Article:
A Travellerspoint blog

The most traumatic day of our lives



Today we lost a true friend. A stalwart performer in the arenas of beauty and grace. Yes today was the day we had to wave goodbye to Yvonne.

She had been in the fixer on and off for about three weeks and it reached the point where she was becoming a little dangerous to drive. There was one notable occasion where Rach was driving her through the busy streets of Fitzroy at night when everything cut out. And everything means everything; the engine, the brake lights, the headlights, the hazard lights, even the clock. Luckily Alex was right behind her in another vehicle so there was no chance of a pile up. Sadly two days ago we had to make a heart wrenching choice and decided that there was very little point in wasting good money, attempting to fix her and decided to throw in the towel. This was sad on two levels as not only have we had to say goodbye to a loving companion it also means that we’ve gotten rid of our transport for travelling in Australia and so will have to very quickly find another way to do it.

So today, with heavy hearts, we wheeled her out onto the road and dialled the scrappers number. We watched with tears heavy in our eyes as she was strapped to the truck and as she was pulled off, her wheels turning for one last time we said a couple of words;

May your spark plugs forever ignite the fiery passion of your heart,
May your wheels spin forevermore on the smooth black roads of eternity,
May your fuel gauge never hit empty as you patrol the glistening tar of heaven,
May your headlights twinkle like stars in the night sky, providing illumination for others,
May your oil never leak, you windscreen wipers always swish and your fan never stop,
You have lived a wonderful long life and you will be missed,
But in the face of it all we shall endeavour to remember the good times we had with you,
May you rest in peace.

In her memory here is a few pictures of the short time we shared with her.


Rex’s Rules of the Road

  • There will never be another car as special as Yvonne.
  • Cars are people too!

Posted by rexontheroad 13:10 Archived in Australia Comments (0)

Everybody needs good neighbours

End of work, Neighbours tour and Libby Kennedy


It’s been four days since Rach retired from her job and she still hasn’t quite recovered. Back to sitting round the house, with only books and freezing temperatures to keep her company it’s been a hard few days. Thursday was her last day at work due to the incredibly annoying restrictions of the Australian Working Holiday Visa only allowing you to work for one company for a total of six months. It was a very busy day as it was her last day with her replacement, and her final chance to pass on as much knowledge as she could. Rach had already had her goodbye meal earlier in the week with everyone in the office but they had a few last surprises for her final day. There was a surprise afternoon tea where everyone gathered round for drinks and cake. The staff were really nice and got her some leaving presents; a USB stick (which she’d requested for her travels), a travel-guide to South-East Asia and best of all, tickets for the Neighbours tour! She was absolutely delighted as this was a set she had always wanted to visit as Neighbours was a favourite programme in her family household.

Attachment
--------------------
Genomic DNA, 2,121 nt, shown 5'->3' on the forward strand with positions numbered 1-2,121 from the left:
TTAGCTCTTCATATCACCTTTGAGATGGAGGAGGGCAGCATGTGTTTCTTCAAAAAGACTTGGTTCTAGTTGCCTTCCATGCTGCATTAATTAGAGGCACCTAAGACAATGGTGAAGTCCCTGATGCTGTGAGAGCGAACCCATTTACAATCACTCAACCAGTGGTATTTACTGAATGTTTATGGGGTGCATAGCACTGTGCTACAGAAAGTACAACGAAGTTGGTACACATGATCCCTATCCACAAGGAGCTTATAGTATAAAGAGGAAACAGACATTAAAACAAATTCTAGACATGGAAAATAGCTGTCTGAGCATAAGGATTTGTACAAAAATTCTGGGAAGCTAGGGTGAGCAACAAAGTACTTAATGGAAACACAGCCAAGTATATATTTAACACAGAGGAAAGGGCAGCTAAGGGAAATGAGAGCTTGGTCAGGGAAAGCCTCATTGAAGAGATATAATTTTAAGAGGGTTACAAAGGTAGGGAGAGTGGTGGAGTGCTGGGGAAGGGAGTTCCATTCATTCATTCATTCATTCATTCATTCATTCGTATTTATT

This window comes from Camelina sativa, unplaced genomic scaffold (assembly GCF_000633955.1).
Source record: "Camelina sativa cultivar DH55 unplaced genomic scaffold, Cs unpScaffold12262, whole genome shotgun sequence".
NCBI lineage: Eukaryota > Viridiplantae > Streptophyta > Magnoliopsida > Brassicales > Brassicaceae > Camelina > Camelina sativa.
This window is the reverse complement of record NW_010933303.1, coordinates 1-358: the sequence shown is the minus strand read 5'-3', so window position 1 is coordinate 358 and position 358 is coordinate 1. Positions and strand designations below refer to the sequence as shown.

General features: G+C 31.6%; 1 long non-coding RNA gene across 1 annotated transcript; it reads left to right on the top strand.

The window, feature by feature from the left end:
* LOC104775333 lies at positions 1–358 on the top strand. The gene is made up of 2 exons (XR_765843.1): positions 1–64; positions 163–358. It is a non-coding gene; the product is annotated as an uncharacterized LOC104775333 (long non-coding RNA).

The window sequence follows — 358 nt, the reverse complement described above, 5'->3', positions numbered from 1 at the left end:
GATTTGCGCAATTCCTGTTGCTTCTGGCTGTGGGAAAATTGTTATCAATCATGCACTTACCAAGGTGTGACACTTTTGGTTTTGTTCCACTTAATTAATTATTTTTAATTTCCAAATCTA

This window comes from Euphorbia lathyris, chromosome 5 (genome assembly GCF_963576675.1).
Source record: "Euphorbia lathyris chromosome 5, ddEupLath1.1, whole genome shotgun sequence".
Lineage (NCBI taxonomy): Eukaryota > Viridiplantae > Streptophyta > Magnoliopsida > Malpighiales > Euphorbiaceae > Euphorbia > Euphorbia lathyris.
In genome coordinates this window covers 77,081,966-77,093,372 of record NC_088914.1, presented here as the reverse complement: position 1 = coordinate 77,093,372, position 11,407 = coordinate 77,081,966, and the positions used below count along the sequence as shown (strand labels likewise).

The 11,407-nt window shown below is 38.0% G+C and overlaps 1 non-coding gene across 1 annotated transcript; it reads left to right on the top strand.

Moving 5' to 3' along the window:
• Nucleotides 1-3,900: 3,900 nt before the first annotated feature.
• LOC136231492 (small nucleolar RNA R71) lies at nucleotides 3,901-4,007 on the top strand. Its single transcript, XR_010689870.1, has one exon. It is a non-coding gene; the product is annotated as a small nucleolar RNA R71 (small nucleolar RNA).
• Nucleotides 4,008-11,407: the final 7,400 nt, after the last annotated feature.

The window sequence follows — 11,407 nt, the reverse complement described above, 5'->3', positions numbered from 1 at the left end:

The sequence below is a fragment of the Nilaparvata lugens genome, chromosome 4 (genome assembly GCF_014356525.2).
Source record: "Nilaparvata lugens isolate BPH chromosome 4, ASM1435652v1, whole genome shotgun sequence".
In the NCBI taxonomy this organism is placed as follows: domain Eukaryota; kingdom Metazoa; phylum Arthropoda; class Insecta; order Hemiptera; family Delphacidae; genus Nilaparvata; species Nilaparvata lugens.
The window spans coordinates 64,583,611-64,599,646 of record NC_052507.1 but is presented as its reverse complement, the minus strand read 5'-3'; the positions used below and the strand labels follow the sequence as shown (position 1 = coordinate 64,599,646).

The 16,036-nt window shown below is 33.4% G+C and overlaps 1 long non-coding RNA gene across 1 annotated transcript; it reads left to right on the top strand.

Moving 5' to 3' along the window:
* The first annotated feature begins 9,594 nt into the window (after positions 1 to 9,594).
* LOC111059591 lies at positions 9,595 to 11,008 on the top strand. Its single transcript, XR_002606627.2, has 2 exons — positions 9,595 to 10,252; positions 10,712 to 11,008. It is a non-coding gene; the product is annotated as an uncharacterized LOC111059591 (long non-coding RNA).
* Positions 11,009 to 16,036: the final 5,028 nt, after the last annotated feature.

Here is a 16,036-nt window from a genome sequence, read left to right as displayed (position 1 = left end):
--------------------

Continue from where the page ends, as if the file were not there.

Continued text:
Today was the lucky day and it was everything that she hoped. We arrived in the city centre early as the tour started at 8.30am and we met our Irish tour guide called Jerry. It was a forty-five minute drive out to the set but he was the perfect host, regaling us with Neighbours stories all the way and we found out many secrets and funny facts. Our first stop was the outdoor sets where structures such as Grease-monkeys, the mechanics and the bus-stop are. He let us in on one of the filming techniques used to utlise the space by pointing out doors that had stickers on to represent the school, and the doors about ten metres to the left that had other stickers to represent the hospital. All of a sudden it hit us just how much TV shows trick us. It’s all lies!

Next stop was Ramsay Street itself. It is actually a lot smaller then it looks in real life but no less glorious. Rach excitedly ran from house to house saying “This is where the Sculley’s lived”, and “This is the Kennedy house.” Jerry provided us with Ramsay Street signs to pose with as surprisingly the real-life street isn’t actually called this. It took a while for Jerry to gather us all back in the mini-bus and he only managed it by dropping the name of the star we would be meeting today; Libby Kennedy!


We were driven back to the Neighbours tour base when Libby came walking through the door. In person she looks incredibly different from her character as she’s actually left the programme now so could finally cut off her Libby hair. She happily answered lots of questions, revealed quite a bit about her personal life (odd) and then posed for pics and gave us her autograph. Unfortunately despite all Rach’s wishing Karl Kennedy didn’t appear and so after saying goodbye to the lovely Libby we headed off for some souvenir shopping. Rach couldn’t have asked for a better goodbye gift.


Rex’s Rules of the Road

  • That pesky Australian Working Holiday Visa means you’ll only be able to work for the same company for six months so don’t get too attached.
  • For any neighbours fan doing a set tour is fantastic. There are two options; the first is to meet a star, the second is to go around the indoor sets. For us meeting the star was the preferable (and cheaper) option.
  • The real Ramsay street now has twenty-four security following some streakers and some climbing enthusiasts who managed to get on top of Harold's house so don’t get any funny ideas.
  • Read Rach's review of the Neighbours tour here.

Posted by rexontheroad 20:25 Archived in Australia Comments (0)

I predict an earthquake

Shakes, stuffed animals and a painful experience